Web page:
Two sloops sit in the calm water. One bears the red ensign (used by both the red squadron of the Royal Navy and merchantmen), and the other a flag with thirteen alternating red and white stripes. This ensign was later used by the Continental Navy, but in this case probably represents the East India Company, whose colors are almost indistinguishable from those of the rebel fleets early in the American Revolutionary War.

The sailors aboard the sloops wear short jackets of brown, blue, and red, knit caps and round hats, and petticoat trousers/slops.

With a solid red ensign at the bow, the barge in the foreground is manned by oarsmen in white shirtsleeves and jockey style barge caps. Interestingly, the barge caps are bright red.

Astern of the barge is another, this one bearing the Sailor Prince and his entourage, including what appears to be a marine officer in redcoat and untrimmed black cocked hat. The oarsmen here wear shirtsleeves just like their counterparts ahead, but their barge caps are the more traditional black.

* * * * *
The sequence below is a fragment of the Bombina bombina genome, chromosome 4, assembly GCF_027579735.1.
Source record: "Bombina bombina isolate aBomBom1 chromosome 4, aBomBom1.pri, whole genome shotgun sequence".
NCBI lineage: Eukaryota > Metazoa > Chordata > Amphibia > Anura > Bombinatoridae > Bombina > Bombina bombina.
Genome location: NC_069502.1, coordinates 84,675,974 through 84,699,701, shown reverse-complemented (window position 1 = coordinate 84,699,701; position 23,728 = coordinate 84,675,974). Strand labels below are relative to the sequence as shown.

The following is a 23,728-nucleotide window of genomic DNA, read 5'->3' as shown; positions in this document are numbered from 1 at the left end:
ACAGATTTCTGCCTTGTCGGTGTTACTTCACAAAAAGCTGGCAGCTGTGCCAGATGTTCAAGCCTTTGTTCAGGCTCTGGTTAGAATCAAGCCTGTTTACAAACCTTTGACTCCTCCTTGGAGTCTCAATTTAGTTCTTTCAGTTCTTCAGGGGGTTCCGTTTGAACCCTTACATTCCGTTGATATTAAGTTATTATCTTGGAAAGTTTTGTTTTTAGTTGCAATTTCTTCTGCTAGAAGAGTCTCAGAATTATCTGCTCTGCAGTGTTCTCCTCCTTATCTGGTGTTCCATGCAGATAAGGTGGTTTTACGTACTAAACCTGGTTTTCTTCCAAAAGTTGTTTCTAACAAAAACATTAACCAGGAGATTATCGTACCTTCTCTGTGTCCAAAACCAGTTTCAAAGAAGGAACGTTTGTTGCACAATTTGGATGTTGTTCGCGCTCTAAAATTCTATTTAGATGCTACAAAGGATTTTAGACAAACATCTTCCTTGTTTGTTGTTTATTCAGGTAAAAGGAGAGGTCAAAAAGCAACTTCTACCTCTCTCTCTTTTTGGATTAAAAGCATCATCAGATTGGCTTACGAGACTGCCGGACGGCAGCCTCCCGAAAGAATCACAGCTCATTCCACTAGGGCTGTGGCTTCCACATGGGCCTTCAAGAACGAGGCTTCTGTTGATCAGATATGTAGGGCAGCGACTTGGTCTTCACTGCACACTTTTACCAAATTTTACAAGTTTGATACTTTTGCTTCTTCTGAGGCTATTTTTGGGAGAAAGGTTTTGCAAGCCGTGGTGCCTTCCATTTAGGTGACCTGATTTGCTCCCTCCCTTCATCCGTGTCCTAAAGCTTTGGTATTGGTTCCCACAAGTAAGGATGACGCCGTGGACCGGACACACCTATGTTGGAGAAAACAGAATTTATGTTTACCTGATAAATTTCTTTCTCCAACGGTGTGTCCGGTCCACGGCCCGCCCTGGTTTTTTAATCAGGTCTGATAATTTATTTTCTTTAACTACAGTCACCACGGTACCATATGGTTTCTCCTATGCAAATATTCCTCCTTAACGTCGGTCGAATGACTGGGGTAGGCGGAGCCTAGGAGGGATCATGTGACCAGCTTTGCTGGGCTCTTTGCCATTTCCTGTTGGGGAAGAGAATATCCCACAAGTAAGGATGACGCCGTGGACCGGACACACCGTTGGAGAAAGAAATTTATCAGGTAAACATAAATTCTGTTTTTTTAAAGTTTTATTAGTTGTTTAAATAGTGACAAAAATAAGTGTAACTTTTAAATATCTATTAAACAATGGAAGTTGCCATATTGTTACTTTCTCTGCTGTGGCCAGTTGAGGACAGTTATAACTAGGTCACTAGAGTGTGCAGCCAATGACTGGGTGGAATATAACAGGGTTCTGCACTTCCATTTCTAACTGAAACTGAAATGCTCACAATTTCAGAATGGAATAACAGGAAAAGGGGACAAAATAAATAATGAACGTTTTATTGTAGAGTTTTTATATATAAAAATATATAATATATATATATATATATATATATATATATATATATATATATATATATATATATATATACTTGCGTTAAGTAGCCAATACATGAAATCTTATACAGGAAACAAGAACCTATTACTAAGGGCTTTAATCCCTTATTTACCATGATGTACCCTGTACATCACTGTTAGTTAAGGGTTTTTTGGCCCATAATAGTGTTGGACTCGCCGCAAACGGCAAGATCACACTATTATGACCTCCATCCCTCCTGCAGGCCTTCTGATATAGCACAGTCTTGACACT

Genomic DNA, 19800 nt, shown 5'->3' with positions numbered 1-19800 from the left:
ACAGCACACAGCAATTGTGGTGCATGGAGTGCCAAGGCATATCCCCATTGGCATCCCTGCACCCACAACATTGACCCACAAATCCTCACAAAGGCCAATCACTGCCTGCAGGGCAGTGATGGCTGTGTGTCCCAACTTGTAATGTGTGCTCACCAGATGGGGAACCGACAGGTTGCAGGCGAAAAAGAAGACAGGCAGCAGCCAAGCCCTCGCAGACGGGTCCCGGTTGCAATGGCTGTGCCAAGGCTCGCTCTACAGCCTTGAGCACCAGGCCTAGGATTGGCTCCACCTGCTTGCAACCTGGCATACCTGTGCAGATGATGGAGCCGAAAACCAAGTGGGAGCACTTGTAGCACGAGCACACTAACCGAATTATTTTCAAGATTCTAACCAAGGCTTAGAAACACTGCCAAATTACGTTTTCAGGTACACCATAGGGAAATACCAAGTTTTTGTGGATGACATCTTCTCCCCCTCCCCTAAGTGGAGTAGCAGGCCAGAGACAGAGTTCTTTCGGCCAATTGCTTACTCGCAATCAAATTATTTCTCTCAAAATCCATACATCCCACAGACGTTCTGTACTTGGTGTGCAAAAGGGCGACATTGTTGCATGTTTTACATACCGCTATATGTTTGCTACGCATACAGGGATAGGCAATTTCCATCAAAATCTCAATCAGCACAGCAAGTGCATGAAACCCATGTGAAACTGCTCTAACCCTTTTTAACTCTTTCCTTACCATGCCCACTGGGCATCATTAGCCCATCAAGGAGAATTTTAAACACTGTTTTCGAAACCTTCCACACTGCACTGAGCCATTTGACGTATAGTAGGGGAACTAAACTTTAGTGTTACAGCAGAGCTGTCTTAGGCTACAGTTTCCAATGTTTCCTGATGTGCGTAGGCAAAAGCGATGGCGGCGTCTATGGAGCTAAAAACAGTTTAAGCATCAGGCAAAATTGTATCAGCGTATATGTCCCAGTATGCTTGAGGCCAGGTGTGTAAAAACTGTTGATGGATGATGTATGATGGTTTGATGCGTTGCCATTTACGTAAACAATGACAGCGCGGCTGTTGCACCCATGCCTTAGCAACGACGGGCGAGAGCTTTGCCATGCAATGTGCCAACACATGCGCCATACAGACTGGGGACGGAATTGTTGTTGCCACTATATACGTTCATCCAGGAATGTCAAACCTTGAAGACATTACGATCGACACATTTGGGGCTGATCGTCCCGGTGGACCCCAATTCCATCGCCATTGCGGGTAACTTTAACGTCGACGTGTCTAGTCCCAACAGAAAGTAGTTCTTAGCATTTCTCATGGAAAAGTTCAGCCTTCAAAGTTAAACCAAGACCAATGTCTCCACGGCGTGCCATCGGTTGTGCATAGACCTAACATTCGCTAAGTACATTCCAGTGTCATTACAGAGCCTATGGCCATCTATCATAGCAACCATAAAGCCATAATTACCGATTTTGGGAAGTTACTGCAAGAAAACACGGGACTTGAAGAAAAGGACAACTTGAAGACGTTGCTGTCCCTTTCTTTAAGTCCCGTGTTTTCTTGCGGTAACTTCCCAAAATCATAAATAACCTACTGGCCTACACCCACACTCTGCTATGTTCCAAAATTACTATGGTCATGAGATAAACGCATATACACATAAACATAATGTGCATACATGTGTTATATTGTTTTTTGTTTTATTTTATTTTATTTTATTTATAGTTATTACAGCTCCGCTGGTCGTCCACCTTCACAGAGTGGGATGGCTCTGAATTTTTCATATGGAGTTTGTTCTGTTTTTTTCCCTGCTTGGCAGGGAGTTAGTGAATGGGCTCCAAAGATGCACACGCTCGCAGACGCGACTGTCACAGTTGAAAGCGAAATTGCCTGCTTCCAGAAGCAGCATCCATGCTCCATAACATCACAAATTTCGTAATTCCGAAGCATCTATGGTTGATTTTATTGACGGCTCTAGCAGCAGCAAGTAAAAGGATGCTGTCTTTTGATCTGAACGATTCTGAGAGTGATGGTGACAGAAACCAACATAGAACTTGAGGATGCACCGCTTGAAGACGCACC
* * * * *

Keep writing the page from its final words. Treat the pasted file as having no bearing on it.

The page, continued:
Tuesday, April 14, 2015

Men Loading a Boat with Barrels, date unknown

Men Loading a Boat with Barrels, Samuel Scott, date unknown, Yale Center for British Art via Google Art Project.

Beside a goodly number of barrels, a pair of tarpawlins haul a rectangular package aboard. Both wear short  jackets that end about the top of the thigh with long slit cuffs. Though one has his back to us, the single vent on his jacket is wide open, and suggests that he wears no waistcoat, just like the sailor helping him. Both of them wear breeches with white stockings, but their headwear is quite different. One wears a colorful knit cap, and the other a cocked hat.

At the oar is a hatless man with a jacket not unlike that of his mates. It appears to be tucked into petticoat trousers, but I couldn't swear on it.

A single unfinished sailor is in the bow of the small boat. He wears his sleeves rolled up past the elbows, and bends over the cask. It appears our jack is wearing a pair of trousers, and a small workcap or knit cap.

There is considerably more detail on the fellow stepping out of the small boat. He wears a blue waistcoat with a single vent at the back, red breeches, and white stockings. Atop his head is a cocked hat with the point forward.